Disney is oh so good at playing a lovable hero. The cutesy animal cartoons, the child friendly entertainment, and the company’s image as a family brand grants the company an ephemeral cloak of goodness.
To me, Disney has more in common with the Evil Step Mother (ESM) from
Most of the population would cast Disney not as an evil villain, but as a benevolent author who brings children’s dreams to life. Disney is, at the very least, unapologetically capitalistic. Kind of like Kuzko from Disney’s hit The Emperor’s New Groove before he learned that he should not bulldoze a town to create a new theme park for himself to enjoy (Disney didn’t do that…that I know of…).
And this, I believe, is what makes Disney a tad evil. Suzanne J. Piotrowski, an associate professor at Rutgers, lists Disney as one of three companies who have been so lucrative due to their companies’ ability to encourage innovation on all fronts. That innovation has led to many big and small marketing and production campaigns over the years.
Like any good evil scheme, these campaigns tend to trigger my I want and aren’t they swell reflexes. And before I can say bippity boppity boo, I’m once again buying a twenty-five dollar DVD, purchasing the latest FunkoPop figure, and tweeting about the latest video or movie Disney has produced. Even though the little voice in the back of my head is screaming that Disney has become too powerful.
As either current or future business owners, there is a lot you can learn from Disney’s tactics. Disney isn’t just evil, they’re evil geniuses who intimately understand what they need to do to make it big. In order to make it in the competitive business marketplace, you could do worse than drawing inspiration for your innovation from the master of all evil.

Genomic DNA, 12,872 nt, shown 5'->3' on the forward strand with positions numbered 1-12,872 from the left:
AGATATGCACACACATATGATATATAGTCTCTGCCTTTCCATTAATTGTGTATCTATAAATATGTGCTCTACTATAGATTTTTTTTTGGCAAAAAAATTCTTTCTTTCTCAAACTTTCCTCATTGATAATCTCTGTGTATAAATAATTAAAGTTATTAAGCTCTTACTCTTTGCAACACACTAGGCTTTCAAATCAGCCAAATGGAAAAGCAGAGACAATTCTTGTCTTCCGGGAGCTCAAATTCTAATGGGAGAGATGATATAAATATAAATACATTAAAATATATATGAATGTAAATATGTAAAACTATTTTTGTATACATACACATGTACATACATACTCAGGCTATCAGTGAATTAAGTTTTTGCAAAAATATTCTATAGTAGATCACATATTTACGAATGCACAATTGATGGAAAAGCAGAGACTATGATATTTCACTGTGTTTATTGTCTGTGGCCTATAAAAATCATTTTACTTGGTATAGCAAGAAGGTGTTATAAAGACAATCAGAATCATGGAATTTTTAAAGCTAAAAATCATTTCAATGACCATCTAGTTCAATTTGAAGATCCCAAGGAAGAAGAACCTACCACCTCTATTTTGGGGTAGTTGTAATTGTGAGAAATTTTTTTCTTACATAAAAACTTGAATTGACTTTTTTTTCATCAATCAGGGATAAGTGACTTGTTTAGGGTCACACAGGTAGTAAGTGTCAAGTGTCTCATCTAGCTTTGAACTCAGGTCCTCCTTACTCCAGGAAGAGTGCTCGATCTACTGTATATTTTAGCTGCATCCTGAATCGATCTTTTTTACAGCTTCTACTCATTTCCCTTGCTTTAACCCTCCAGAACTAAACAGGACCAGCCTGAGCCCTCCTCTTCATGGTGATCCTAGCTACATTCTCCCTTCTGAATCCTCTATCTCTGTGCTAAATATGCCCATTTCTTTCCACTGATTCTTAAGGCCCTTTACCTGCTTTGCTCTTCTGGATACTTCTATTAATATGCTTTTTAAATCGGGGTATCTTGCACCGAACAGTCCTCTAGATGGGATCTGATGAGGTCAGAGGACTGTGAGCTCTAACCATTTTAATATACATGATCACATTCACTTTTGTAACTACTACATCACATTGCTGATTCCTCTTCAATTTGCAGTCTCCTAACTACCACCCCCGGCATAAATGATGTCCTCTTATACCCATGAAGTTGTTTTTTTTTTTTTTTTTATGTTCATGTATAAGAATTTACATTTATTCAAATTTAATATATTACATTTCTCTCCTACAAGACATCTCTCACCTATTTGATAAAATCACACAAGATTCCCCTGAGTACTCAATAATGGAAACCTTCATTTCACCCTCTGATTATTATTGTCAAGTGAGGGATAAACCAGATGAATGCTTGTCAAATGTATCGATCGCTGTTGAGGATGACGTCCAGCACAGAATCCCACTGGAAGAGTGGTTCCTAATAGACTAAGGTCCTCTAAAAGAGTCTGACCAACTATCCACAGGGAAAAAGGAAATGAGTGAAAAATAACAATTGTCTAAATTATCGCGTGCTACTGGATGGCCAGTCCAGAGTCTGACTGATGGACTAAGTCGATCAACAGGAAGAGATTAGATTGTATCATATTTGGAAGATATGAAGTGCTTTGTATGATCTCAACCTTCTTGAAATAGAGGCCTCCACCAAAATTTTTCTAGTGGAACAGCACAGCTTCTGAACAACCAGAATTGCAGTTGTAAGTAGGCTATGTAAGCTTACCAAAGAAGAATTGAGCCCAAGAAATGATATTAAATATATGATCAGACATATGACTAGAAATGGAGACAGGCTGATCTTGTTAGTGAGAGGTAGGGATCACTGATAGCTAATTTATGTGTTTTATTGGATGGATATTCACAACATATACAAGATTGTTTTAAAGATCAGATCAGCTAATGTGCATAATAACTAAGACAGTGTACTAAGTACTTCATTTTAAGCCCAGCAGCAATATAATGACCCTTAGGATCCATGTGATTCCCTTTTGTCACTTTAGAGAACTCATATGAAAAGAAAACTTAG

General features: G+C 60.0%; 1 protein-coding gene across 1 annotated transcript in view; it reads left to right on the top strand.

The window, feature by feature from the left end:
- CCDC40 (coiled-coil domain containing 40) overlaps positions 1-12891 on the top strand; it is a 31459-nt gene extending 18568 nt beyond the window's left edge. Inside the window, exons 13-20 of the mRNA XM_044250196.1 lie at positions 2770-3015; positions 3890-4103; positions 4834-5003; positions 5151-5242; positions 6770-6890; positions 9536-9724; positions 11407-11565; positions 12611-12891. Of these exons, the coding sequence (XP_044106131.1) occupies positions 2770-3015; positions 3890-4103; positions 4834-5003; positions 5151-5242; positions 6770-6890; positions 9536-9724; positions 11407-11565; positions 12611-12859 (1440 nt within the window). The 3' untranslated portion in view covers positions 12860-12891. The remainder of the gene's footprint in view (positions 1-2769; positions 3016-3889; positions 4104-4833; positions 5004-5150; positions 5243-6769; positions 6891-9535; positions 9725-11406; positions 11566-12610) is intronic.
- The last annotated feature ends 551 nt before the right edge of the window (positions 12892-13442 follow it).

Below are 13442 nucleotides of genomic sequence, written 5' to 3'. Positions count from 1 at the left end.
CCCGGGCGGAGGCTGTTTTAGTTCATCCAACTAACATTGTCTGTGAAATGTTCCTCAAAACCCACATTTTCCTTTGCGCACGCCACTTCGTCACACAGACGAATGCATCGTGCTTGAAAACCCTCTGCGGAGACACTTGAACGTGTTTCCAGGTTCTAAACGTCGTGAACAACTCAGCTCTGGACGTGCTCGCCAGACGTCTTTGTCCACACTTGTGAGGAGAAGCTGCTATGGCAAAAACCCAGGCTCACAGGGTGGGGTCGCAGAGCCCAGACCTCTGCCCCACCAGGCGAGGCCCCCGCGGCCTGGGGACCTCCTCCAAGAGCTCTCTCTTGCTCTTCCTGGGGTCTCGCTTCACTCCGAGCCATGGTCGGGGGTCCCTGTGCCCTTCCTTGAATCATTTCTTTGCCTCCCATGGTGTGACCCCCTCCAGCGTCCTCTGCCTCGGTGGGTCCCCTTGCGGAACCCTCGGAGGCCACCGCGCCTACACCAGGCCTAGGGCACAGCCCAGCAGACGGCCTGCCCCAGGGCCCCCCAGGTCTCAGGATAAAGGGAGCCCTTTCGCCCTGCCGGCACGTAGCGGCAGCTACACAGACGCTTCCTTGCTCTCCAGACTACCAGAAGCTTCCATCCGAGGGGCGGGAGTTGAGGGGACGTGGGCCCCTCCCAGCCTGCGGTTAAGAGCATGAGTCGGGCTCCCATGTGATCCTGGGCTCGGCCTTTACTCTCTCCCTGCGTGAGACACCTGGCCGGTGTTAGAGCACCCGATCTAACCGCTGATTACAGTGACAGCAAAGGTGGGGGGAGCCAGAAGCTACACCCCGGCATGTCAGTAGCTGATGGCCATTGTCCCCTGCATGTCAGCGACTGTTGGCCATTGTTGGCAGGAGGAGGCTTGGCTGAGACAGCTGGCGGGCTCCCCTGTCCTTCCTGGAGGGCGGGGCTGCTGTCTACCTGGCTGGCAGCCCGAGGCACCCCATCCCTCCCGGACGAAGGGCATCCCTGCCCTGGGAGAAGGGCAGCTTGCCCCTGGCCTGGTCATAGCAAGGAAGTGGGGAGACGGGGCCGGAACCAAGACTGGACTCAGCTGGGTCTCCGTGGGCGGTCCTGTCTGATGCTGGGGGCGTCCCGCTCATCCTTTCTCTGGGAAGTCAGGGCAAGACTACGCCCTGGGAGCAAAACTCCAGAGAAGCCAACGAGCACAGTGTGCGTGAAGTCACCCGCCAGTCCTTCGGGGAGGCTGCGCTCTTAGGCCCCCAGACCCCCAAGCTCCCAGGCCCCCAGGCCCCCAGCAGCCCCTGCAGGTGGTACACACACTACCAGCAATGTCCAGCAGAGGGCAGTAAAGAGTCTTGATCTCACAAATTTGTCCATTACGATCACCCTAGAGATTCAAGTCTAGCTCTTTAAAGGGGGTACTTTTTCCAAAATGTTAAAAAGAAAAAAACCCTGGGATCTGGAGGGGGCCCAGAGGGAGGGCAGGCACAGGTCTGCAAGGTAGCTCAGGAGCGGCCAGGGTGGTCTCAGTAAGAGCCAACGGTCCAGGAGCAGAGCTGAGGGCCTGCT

Here are four evilly inspirational marketing and production ideas that have enchanted their buyers to drop money on their merchandise. If done right, they can work for you too.
#1. Disney Vault
The Disney Vault is pure genius. Economics says that prices are higher when the demand for a product is high. Prices fall when the demand for the product falls. Normally, this means that movies start off around $20 to $30, and then as time passes the films gradually fall until you can find them for as little as $2 to $3.
The Disney Vault prevents any of their top movies from ever sinking too far below their original price by temporarily halting production of the movie for five to ten years. This increases demand for the products and gives the illusion when they do release the movie of a limited supply, and attaches a sense of urgency to the product. When the buyer sees the movie they think, Disney might move it to the vault tomorrow, I better buy it now. As a business owner, you should attempt to duplicate Disney’s skillful maneuvering of supply and demand to set higher prices.
#2. Special Releases
The special release is a magical creation that Disney utilizes to increase the appeal of movies newly released from the Vault. Disney kick started their first massive special edition campaign in 2001 with Platinum Edition addition of Snow White on VHS, DVD, and Blu-Ray. This special edition coupled with the fact that the film hadn’t been on the shelves of stores for years with dozens of special features made the film a hot commodity.
Since then the company has started re-release all of the platinum films in what they dub the Diamond Edition. The Diamond Edition offers buyers who purchased the platinum edition and people who missed the last release to get the films on DVD, Blu-Ray, and Blu-Ray 3D.